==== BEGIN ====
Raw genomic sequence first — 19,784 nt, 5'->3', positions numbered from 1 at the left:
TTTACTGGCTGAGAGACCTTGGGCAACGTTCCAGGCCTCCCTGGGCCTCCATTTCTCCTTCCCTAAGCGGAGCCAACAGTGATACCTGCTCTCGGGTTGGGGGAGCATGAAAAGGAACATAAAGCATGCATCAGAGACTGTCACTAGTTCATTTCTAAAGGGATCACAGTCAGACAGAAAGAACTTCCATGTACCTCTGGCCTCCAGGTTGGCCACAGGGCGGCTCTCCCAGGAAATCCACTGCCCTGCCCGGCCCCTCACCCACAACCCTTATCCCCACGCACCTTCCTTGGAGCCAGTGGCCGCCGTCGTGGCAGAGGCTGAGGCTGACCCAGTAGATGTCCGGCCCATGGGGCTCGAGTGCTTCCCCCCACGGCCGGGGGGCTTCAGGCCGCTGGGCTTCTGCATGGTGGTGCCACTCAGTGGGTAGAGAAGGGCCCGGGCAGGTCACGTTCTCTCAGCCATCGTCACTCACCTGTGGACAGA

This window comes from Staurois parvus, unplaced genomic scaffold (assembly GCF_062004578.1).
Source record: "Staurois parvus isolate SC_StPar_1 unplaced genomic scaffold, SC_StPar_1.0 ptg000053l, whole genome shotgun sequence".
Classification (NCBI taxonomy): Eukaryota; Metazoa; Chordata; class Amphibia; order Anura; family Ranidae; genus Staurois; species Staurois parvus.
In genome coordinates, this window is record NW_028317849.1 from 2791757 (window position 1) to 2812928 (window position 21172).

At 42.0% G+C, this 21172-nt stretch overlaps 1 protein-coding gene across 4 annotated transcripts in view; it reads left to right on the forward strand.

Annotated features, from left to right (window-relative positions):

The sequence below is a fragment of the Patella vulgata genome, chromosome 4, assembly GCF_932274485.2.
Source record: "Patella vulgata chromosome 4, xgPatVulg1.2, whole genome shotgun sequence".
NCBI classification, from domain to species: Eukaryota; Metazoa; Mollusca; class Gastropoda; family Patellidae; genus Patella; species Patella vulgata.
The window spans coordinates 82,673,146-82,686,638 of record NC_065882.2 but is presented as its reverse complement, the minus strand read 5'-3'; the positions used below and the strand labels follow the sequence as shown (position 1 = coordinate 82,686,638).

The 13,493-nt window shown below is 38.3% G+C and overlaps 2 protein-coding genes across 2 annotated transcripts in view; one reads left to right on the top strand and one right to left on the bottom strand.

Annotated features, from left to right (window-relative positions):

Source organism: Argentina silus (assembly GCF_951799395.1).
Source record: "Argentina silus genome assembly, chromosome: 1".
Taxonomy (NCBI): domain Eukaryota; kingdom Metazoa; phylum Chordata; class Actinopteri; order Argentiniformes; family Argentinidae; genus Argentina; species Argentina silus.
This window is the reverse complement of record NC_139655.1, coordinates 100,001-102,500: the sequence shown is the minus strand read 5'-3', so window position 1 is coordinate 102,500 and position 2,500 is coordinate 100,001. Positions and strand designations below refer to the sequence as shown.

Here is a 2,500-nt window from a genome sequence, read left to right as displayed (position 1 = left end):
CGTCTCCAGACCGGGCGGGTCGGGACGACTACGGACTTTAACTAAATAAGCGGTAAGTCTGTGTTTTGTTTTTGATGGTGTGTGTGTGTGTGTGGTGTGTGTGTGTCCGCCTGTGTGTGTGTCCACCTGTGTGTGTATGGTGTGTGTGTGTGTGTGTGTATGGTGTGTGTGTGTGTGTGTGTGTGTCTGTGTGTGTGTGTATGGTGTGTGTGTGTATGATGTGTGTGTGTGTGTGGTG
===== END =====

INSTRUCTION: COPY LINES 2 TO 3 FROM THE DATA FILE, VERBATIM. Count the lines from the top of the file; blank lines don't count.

TTTACTGGCTGAGAGACCTTGGGCAACGTTCCAGGCCTCCCTGGGCCTCCATTTCTCCTTCCCTAAGCGGAGCCAACAGTGATACCTGCTCTCGGGTTGGGGGAGCATGAAAAGGAACATAAAGCATGCATCAGAGACTGTCACTAGTTCATTTCTAAAGGGATCACAGTCAGACAGAAAGAACTTCCATGTACCTCTGGCCTCCAGGTTGGCCACAGGGCGGCTCTCCCAGGAAATCCACTGCCCTGCCCGGCCCCTCACCCACAACCCTTATCCCCACGCACCTTCCTTGGAGCCAGTGGCCGCCGTCGTGGCAGAGGCTGAGGCTGACCCAGTAGATGTCCGGCCCATGGGGCTCGAGTGCTTCCCCCCACGGCCGGGGGGCTTCAGGCCGCTGGGCTTCTGCATGGTGGTGCCACTCAGTGGGTAGAGAAGGGCCCGGGCAGGTCACGTTCTCTCAGCCATCGTCACTCACCTGTGGACAGA

This window comes from Staurois parvus, unplaced genomic scaffold (assembly GCF_062004578.1).